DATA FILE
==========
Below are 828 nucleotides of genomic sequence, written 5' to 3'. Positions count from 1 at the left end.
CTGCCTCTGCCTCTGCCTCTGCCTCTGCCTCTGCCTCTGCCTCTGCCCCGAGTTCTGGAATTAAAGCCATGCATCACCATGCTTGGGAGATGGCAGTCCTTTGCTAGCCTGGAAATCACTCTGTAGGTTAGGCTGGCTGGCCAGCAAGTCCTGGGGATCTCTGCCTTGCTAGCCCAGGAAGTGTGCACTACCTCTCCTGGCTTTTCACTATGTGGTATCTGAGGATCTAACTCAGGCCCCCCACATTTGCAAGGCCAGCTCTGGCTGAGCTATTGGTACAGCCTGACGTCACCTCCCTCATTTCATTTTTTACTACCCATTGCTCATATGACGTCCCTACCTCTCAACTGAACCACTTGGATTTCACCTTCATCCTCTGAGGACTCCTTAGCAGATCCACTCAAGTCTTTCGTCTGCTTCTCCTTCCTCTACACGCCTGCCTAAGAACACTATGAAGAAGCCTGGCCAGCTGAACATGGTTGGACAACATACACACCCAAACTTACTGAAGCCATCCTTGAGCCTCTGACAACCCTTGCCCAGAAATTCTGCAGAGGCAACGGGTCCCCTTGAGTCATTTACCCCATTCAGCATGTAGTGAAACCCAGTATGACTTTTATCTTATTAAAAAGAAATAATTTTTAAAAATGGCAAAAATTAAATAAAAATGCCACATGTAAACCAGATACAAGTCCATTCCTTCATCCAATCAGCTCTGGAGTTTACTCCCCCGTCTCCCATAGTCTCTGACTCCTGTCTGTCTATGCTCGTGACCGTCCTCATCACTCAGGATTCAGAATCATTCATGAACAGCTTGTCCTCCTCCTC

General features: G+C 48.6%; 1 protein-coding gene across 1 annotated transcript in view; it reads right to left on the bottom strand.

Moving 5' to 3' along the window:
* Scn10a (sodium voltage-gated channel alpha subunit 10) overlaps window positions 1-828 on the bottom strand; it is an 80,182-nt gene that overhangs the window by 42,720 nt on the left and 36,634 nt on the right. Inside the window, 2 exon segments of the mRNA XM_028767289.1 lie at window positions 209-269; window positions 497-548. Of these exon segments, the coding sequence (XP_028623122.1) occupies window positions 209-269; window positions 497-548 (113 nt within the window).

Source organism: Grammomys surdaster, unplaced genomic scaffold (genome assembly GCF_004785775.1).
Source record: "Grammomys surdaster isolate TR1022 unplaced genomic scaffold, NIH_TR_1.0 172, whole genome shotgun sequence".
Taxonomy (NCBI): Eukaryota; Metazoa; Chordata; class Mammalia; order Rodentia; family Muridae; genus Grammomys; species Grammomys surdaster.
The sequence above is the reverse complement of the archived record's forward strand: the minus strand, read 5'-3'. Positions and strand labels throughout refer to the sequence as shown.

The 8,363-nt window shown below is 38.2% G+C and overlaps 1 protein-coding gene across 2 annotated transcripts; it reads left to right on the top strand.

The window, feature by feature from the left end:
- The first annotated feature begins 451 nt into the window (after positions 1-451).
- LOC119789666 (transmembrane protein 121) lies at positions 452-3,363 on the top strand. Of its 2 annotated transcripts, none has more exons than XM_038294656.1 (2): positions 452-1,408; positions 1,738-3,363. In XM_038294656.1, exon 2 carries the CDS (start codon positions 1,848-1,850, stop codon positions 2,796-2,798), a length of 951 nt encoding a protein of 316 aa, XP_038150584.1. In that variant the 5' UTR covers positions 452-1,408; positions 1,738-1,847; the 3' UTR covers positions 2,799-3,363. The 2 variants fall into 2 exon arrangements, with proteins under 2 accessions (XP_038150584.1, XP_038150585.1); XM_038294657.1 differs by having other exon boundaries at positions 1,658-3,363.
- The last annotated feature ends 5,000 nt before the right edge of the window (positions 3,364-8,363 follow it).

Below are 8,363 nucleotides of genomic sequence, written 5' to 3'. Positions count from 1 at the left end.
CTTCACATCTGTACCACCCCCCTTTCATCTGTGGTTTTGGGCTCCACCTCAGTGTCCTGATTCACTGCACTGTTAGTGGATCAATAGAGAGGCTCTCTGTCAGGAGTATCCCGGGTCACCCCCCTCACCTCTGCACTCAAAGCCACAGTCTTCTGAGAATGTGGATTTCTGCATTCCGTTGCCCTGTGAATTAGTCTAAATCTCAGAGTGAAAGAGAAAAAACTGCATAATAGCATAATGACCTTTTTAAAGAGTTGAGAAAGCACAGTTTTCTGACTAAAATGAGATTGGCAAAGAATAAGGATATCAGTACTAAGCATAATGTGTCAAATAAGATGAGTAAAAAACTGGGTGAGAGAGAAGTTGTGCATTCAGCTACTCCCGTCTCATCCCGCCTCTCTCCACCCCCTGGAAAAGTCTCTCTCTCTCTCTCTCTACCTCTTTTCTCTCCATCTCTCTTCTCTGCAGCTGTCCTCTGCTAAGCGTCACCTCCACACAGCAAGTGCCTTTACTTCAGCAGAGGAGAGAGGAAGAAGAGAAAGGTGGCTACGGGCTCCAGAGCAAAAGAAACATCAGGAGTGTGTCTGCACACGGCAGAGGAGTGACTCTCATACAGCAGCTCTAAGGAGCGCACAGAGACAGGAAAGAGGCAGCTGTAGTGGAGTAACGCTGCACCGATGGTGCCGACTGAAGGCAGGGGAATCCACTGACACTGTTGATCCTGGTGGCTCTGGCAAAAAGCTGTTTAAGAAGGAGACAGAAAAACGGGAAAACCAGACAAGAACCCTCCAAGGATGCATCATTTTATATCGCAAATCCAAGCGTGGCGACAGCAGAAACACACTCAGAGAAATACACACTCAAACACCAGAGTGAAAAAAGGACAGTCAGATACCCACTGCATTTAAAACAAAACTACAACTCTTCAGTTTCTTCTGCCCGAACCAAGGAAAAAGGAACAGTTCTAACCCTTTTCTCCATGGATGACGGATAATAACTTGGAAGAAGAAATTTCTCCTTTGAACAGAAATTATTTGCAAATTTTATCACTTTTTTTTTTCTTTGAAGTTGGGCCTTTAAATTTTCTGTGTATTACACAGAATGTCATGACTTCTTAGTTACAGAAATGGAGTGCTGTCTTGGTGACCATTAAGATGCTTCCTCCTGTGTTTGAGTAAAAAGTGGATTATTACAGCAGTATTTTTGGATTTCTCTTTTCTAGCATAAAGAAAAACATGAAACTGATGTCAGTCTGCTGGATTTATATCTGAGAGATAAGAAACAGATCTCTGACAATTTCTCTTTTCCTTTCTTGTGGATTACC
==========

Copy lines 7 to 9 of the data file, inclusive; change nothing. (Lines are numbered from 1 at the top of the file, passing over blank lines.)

Source record: "Grammomys surdaster isolate TR1022 unplaced genomic scaffold, NIH_TR_1.0 172, whole genome shotgun sequence".
Taxonomy (NCBI): Eukaryota; Metazoa; Chordata; class Mammalia; order Rodentia; family Muridae; genus Grammomys; species Grammomys surdaster.
The sequence above is the reverse complement of the archived record's forward strand: the minus strand, read 5'-3'. Positions and strand labels throughout refer to the sequence as shown.